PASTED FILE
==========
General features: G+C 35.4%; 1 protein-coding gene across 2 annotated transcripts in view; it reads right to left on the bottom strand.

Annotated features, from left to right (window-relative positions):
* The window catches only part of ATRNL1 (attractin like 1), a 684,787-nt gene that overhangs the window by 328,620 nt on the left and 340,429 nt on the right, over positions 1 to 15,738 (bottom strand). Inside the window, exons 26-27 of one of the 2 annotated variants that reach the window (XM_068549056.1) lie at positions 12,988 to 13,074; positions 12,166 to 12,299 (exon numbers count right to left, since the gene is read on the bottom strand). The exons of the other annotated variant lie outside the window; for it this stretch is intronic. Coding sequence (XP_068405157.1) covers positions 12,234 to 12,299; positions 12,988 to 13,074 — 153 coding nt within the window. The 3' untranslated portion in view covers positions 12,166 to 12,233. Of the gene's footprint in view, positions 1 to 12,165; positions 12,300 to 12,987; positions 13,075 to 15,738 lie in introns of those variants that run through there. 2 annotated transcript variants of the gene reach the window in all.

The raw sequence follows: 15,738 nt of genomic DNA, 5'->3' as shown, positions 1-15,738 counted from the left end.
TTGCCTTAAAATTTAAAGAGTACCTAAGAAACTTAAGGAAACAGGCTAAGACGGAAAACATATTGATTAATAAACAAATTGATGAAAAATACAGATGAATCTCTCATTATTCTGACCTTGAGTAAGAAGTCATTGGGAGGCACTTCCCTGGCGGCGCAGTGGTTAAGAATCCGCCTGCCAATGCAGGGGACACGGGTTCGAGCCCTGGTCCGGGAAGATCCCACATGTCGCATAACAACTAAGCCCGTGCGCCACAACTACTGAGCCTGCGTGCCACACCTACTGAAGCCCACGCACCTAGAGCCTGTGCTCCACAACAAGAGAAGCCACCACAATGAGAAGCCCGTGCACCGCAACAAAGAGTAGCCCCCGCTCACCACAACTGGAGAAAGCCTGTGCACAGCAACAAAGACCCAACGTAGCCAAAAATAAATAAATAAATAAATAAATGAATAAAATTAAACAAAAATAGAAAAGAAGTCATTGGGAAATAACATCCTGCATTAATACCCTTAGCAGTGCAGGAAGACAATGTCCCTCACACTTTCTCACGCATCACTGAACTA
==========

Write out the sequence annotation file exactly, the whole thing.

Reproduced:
General features: G+C 35.4%; 1 protein-coding gene across 2 annotated transcripts in view; it reads right to left on the bottom strand.

Annotated features, from left to right (window-relative positions):
* The window catches only part of ATRNL1 (attractin like 1), a 684,787-nt gene that overhangs the window by 328,620 nt on the left and 340,429 nt on the right, over positions 1 to 15,738 (bottom strand). Inside the window, exons 26-27 of one of the 2 annotated variants that reach the window (XM_068549056.1) lie at positions 12,988 to 13,074; positions 12,166 to 12,299 (exon numbers count right to left, since the gene is read on the bottom strand). The exons of the other annotated variant lie outside the window; for it this stretch is intronic. Coding sequence (XP_068405157.1) covers positions 12,234 to 12,299; positions 12,988 to 13,074 — 153 coding nt within the window. The 3' untranslated portion in view covers positions 12,166 to 12,233. Of the gene's footprint in view, positions 1 to 12,165; positions 12,300 to 12,987; positions 13,075 to 15,738 lie in introns of those variants that run through there. 2 annotated transcript variants of the gene reach the window in all.

The raw sequence follows: 15,738 nt of genomic DNA, 5'->3' as shown, positions 1-15,738 counted from the left end.
TTGCCTTAAAATTTAAAGAGTACCTAAGAAACTTAAGGAAACAGGCTAAGACGGAAAACATATTGATTAATAAACAAATTGATGAAAAATACAGATGAATCTCTCATTATTCTGACCTTGAGTAAGAAGTCATTGGGAGGCACTTCCCTGGCGGCGCAGTGGTTAAGAATCCGCCTGCCAATGCAGGGGACACGGGTTCGAGCCCTGGTCCGGGAAGATCCCACATGTCGCATAACAACTAAGCCCGTGCGCCACAACTACTGAGCCTGCGTGCCACACCTACTGAAGCCCACGCACCTAGAGCCTGTGCTCCACAACAAGAGAAGCCACCACAATGAGAAGCCCGTGCACCGCAACAAAGAGTAGCCCCCGCTCACCACAACTGGAGAAAGCCTGTGCACAGCAACAAAGACCCAACGTAGCCAAAAATAAATAAATAAATAAATAAATGAATAAAATTAAACAAAAATAGAAAAGAAGTCATTGGGAAATAACATCCTGCATTAATACCCTTAGCAGTGCAGGAAGACAATGTCCCTCACACTTTCTCACGCATCACTGAACTA